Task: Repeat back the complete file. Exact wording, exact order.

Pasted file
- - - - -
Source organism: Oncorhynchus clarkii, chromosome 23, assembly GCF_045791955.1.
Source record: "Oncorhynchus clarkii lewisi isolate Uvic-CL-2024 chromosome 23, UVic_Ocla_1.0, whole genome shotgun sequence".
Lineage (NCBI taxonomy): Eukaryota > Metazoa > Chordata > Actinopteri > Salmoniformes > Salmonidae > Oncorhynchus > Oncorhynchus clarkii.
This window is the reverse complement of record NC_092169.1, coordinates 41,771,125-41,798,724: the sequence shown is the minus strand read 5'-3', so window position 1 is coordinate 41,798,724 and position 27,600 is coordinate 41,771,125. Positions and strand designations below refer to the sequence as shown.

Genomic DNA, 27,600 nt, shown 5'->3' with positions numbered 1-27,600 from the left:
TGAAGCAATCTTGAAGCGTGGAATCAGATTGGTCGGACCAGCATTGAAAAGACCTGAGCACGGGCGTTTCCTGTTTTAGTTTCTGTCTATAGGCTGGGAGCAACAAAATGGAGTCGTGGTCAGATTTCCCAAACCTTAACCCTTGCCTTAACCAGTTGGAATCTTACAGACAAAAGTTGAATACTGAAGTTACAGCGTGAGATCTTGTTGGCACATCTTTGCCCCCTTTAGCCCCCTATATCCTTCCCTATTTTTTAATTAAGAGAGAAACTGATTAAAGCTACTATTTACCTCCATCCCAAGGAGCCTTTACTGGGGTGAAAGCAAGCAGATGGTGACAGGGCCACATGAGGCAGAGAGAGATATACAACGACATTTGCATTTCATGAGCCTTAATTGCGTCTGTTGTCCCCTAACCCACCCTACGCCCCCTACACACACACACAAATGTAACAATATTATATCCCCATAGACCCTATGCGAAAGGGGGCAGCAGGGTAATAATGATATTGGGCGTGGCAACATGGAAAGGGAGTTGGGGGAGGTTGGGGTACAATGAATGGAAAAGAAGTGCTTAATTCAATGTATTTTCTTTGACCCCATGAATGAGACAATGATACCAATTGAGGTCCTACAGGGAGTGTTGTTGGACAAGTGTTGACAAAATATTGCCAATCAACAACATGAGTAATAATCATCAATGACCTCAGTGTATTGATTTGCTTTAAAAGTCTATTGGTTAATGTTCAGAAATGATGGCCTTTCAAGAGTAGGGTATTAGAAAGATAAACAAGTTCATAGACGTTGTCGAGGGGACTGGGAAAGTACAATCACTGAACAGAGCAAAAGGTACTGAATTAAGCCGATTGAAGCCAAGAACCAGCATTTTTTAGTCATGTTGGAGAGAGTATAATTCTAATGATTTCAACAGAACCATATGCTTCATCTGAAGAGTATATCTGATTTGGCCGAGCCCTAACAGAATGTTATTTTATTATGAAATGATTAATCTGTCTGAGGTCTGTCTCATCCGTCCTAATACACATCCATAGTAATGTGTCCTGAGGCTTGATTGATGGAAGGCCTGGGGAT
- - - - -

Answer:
Source organism: Oncorhynchus clarkii, chromosome 23, assembly GCF_045791955.1.
Source record: "Oncorhynchus clarkii lewisi isolate Uvic-CL-2024 chromosome 23, UVic_Ocla_1.0, whole genome shotgun sequence".
Lineage (NCBI taxonomy): Eukaryota > Metazoa > Chordata > Actinopteri > Salmoniformes > Salmonidae > Oncorhynchus > Oncorhynchus clarkii.
This window is the reverse complement of record NC_092169.1, coordinates 41,771,125-41,798,724: the sequence shown is the minus strand read 5'-3', so window position 1 is coordinate 41,798,724 and position 27,600 is coordinate 41,771,125. Positions and strand designations below refer to the sequence as shown.

Genomic DNA, 27,600 nt, shown 5'->3' with positions numbered 1-27,600 from the left:
TGAAGCAATCTTGAAGCGTGGAATCAGATTGGTCGGACCAGCATTGAAAAGACCTGAGCACGGGCGTTTCCTGTTTTAGTTTCTGTCTATAGGCTGGGAGCAACAAAATGGAGTCGTGGTCAGATTTCCCAAACCTTAACCCTTGCCTTAACCAGTTGGAATCTTACAGACAAAAGTTGAATACTGAAGTTACAGCGTGAGATCTTGTTGGCACATCTTTGCCCCCTTTAGCCCCCTATATCCTTCCCTATTTTTTAATTAAGAGAGAAACTGATTAAAGCTACTATTTACCTCCATCCCAAGGAGCCTTTACTGGGGTGAAAGCAAGCAGATGGTGACAGGGCCACATGAGGCAGAGAGAGATATACAACGACATTTGCATTTCATGAGCCTTAATTGCGTCTGTTGTCCCCTAACCCACCCTACGCCCCCTACACACACACACAAATGTAACAATATTATATCCCCATAGACCCTATGCGAAAGGGGGCAGCAGGGTAATAATGATATTGGGCGTGGCAACATGGAAAGGGAGTTGGGGGAGGTTGGGGTACAATGAATGGAAAAGAAGTGCTTAATTCAATGTATTTTCTTTGACCCCATGAATGAGACAATGATACCAATTGAGGTCCTACAGGGAGTGTTGTTGGACAAGTGTTGACAAAATATTGCCAATCAACAACATGAGTAATAATCATCAATGACCTCAGTGTATTGATTTGCTTTAAAAGTCTATTGGTTAATGTTCAGAAATGATGGCCTTTCAAGAGTAGGGTATTAGAAAGATAAACAAGTTCATAGACGTTGTCGAGGGGACTGGGAAAGTACAATCACTGAACAGAGCAAAAGGTACTGAATTAAGCCGATTGAAGCCAAGAACCAGCATTTTTTAGTCATGTTGGAGAGAGTATAATTCTAATGATTTCAACAGAACCATATGCTTCATCTGAAGAGTATATCTGATTTGGCCGAGCCCTAACAGAATGTTATTTTATTATGAAATGATTAATCTGTCTGAGGTCTGTCTCATCCGTCCTAATACACATCCATAGTAATGTGTCCTGAGGCTTGATTGATGGAAGGCCTGGGGAT